One century ago, my grandmother danced on the ice, swirling around, holding on to her friends, fast and happy and all into the music, and she never forgot about it, about how it felt and who she was dancing with, and how it would never be like that again. But she tried to pull us into the images she draw for us, to make us see and feel what it was like, so many years ago, when she was a child, like we were when she told us.
It makes me think of her when I’m on the ice now, like we think of her in so many other fragments of our days. Her stories have for a long time become part of the life of me and my sisters and my brother that is going on, while she is missing. She came from such a fareaway world, a village world with farms and horses and village ponds on whose banks young people played music for the others on the ice. The name of the village sounds to us, who are her grandchildren and know it only from her tales, like a name out of a story book, which it is, in a sense: Alverdissen.
When we think of her as the child she told us about, we think of her father’s house under linden trees. About sunday mornings in bed, about her fathers’s horses that she alone was allowed to drive, about the day she and her best friend Sophie with the brown curls secretly attached their wooden slides at the back of a carriage and drove out of the village in a swirl of speed and powdery snow, little girl devils out of control. We see all the laughing and fun and dancing, the summers on the fields, the winters in the hall. We also hear the more serious lessons, the things her father taught her and that she, many years later, planted in our own behaviours forever. Always offer a passing visitor drinks and food, he is the guest, he is the king.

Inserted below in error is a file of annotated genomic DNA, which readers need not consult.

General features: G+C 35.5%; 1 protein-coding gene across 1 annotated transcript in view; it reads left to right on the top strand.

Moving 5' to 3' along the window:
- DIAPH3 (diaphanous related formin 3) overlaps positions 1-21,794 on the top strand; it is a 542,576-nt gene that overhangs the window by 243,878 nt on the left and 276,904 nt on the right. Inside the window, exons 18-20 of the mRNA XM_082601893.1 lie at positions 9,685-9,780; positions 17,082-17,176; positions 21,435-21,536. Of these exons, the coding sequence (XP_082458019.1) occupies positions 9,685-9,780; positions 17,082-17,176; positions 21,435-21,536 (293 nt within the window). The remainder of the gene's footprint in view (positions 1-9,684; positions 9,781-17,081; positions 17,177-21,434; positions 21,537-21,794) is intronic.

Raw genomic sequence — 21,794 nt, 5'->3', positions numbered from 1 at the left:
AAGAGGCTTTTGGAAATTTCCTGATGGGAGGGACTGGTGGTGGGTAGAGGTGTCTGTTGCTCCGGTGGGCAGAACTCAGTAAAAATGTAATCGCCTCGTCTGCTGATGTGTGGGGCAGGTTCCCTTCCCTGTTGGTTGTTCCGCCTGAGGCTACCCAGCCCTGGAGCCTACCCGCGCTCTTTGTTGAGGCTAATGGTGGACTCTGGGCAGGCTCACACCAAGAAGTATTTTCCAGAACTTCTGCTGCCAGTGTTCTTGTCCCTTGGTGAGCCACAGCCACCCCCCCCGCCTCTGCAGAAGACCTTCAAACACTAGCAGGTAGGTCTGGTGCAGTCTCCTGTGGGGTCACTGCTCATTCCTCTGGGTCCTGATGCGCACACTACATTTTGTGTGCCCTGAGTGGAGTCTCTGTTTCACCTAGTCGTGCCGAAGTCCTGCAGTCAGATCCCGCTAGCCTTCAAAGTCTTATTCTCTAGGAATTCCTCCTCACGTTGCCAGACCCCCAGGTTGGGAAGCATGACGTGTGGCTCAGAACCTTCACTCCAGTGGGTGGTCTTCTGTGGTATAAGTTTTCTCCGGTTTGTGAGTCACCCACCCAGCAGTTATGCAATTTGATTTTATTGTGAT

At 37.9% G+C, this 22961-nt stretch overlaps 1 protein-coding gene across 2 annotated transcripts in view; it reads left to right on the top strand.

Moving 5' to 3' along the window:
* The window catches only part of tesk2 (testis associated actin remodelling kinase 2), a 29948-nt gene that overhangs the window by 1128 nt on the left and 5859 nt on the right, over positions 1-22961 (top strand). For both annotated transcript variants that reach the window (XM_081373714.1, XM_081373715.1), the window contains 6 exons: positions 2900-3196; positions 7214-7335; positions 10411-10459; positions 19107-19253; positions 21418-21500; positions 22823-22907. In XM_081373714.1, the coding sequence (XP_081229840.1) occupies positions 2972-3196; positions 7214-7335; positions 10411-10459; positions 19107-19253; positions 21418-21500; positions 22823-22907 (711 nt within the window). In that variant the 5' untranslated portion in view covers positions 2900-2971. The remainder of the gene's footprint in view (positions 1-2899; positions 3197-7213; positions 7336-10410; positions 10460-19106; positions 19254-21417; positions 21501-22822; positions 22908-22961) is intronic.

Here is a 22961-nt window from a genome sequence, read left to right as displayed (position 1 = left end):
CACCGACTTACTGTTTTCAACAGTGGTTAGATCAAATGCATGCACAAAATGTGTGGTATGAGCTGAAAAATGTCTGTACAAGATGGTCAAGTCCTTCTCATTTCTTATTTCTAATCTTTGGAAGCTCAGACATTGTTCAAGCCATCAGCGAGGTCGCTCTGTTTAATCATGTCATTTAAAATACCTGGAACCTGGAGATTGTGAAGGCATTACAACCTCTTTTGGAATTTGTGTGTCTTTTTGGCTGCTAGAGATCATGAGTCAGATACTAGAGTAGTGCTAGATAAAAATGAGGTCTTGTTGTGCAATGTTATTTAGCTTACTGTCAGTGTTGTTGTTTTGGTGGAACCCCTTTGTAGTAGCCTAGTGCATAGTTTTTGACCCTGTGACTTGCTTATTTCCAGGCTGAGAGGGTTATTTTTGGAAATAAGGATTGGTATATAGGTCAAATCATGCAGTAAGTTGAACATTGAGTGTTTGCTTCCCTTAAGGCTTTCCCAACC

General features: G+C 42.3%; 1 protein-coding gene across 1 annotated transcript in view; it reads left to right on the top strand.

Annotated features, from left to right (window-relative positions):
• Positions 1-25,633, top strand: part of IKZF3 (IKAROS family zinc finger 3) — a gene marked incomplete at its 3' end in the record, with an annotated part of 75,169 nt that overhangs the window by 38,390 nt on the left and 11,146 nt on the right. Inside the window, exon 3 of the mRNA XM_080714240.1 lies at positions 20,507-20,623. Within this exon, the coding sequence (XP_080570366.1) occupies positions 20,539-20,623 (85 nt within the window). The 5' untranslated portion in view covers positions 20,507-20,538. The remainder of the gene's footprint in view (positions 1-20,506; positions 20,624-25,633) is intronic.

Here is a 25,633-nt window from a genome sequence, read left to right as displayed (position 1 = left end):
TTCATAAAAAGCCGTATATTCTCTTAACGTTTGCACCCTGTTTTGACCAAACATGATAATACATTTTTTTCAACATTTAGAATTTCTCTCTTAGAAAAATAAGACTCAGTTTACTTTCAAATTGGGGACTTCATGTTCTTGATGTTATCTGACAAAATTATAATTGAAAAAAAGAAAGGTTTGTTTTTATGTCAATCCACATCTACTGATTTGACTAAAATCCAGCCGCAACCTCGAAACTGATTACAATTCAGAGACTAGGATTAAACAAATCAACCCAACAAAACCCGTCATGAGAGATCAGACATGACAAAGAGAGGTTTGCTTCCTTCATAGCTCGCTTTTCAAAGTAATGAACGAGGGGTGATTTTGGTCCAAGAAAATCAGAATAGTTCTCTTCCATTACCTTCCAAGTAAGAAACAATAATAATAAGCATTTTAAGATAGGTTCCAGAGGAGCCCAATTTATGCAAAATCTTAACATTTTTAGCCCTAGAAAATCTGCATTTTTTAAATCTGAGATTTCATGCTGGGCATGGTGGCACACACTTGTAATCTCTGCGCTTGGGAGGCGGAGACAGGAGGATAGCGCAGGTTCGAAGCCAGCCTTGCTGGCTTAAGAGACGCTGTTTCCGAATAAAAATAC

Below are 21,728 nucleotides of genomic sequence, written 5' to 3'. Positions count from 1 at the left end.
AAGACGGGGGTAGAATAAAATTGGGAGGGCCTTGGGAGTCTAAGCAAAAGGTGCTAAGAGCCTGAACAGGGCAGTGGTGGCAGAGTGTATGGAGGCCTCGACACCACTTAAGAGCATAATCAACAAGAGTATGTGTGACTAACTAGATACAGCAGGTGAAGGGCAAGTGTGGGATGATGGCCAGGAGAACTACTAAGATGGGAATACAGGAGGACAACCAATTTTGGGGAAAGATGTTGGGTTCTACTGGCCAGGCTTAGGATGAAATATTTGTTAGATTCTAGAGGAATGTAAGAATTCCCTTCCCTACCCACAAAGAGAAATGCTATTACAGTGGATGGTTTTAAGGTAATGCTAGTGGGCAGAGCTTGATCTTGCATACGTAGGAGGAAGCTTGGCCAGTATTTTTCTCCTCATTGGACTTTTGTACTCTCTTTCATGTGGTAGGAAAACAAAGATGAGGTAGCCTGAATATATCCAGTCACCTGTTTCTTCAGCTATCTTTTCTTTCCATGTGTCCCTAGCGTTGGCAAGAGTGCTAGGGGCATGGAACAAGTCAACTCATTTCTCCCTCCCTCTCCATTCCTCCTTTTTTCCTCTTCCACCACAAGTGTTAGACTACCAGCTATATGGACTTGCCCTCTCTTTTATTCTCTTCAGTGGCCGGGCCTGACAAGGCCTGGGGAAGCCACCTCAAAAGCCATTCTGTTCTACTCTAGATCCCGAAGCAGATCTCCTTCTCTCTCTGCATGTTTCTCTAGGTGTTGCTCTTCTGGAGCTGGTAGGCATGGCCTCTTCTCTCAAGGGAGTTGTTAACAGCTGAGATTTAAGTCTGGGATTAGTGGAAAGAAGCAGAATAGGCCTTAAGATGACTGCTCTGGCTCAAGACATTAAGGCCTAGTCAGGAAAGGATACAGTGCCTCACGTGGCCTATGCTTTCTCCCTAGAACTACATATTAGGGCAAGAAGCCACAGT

There are many things she didn’t tell us, things we wonder about today and will probably never be able to find out. The darker stories that were only evoked in fairy-tale-like puzzles of symbols and re-assembled bits and pieces. They are part of our ramblings, too, somewhere under the surface they keep stirring and moving, their vague drifts affecting our paths.
We grew up just a staircase away from her world, in one house and then in another, her time was always ours, and we continue to feel her around, but we miss her in the hours when we would just like her to laugh with us and put the table for us and our friends. To hold our hands and make us understand that we’re strong and loved by her and that we’ll do all right, whatever we do now.
The village of Alverdissen around 1663